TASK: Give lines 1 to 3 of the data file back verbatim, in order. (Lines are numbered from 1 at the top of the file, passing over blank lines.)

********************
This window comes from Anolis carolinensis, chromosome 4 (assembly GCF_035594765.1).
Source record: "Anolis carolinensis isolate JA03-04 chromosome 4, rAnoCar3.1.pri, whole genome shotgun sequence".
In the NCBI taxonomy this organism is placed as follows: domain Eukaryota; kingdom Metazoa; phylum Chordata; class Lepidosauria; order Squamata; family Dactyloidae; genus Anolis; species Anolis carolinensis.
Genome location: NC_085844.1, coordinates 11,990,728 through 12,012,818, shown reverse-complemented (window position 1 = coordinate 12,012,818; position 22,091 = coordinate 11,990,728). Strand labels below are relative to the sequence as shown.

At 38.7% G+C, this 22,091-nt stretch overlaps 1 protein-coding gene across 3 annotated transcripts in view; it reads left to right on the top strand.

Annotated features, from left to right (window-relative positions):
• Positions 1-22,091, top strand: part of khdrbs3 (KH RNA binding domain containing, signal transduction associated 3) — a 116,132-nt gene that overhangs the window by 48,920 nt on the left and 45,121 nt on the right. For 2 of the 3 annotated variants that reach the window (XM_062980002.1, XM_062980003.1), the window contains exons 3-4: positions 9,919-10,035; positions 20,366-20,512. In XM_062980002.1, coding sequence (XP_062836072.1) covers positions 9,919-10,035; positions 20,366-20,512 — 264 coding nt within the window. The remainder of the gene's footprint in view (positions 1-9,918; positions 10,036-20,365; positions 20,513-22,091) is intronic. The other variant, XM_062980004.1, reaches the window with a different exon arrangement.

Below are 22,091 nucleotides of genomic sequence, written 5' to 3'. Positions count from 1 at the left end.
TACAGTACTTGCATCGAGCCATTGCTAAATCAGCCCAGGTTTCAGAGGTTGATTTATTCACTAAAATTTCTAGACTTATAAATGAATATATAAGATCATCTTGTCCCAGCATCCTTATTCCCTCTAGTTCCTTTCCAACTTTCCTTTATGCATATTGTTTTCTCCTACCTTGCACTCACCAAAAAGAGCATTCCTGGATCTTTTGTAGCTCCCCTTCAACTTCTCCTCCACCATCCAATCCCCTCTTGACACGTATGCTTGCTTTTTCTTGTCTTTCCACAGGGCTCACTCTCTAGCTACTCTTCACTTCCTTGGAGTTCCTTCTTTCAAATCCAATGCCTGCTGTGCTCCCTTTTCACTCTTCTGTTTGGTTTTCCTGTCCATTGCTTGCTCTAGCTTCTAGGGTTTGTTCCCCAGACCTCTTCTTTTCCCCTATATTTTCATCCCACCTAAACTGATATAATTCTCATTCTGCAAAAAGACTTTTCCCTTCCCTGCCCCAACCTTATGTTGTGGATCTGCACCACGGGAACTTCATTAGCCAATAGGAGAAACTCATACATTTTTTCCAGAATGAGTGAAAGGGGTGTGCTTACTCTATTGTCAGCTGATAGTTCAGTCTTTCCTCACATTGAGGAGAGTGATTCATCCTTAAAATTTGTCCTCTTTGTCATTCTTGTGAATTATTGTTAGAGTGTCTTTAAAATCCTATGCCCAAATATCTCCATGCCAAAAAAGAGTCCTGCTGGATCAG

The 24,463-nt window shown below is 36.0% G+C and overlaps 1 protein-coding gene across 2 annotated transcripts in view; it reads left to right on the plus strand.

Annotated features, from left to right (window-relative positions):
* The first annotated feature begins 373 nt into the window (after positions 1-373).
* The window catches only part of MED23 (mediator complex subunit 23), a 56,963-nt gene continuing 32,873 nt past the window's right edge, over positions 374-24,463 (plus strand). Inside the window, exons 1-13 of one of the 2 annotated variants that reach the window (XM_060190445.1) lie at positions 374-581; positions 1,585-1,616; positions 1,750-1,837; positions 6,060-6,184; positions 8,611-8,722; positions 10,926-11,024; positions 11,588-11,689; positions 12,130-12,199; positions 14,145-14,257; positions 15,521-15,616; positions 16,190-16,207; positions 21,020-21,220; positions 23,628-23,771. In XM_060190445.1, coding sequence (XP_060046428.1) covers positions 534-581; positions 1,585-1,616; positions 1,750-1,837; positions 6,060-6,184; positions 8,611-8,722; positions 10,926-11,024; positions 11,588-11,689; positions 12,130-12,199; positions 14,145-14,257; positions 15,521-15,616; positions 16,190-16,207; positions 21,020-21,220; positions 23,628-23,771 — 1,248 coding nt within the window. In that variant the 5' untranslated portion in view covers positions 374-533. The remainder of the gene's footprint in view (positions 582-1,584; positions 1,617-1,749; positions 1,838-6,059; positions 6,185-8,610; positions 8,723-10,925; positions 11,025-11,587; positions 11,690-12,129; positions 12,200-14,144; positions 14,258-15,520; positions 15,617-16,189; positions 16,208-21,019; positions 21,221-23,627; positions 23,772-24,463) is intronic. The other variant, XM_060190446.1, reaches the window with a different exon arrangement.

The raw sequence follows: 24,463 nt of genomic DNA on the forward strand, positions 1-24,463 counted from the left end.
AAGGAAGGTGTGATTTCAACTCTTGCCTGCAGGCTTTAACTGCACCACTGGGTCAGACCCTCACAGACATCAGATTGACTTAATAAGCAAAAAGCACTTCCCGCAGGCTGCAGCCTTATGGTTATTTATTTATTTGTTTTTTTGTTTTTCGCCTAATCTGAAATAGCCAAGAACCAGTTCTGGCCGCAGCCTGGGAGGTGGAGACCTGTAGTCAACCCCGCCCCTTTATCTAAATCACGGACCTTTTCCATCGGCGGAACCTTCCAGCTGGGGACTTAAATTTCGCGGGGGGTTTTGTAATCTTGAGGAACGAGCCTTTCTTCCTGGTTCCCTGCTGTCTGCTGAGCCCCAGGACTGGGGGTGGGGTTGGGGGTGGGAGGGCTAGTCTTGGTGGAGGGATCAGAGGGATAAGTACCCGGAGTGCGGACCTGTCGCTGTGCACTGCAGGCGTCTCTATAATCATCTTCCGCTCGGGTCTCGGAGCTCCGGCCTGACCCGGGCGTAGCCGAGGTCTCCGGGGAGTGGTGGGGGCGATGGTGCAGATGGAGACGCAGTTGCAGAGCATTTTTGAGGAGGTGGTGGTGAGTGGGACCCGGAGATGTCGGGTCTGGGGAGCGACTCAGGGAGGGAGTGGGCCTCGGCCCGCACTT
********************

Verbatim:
This window comes from Anolis carolinensis, chromosome 4 (assembly GCF_035594765.1).
Source record: "Anolis carolinensis isolate JA03-04 chromosome 4, rAnoCar3.1.pri, whole genome shotgun sequence".
In the NCBI taxonomy this organism is placed as follows: domain Eukaryota; kingdom Metazoa; phylum Chordata; class Lepidosauria; order Squamata; family Dactyloidae; genus Anolis; species Anolis carolinensis.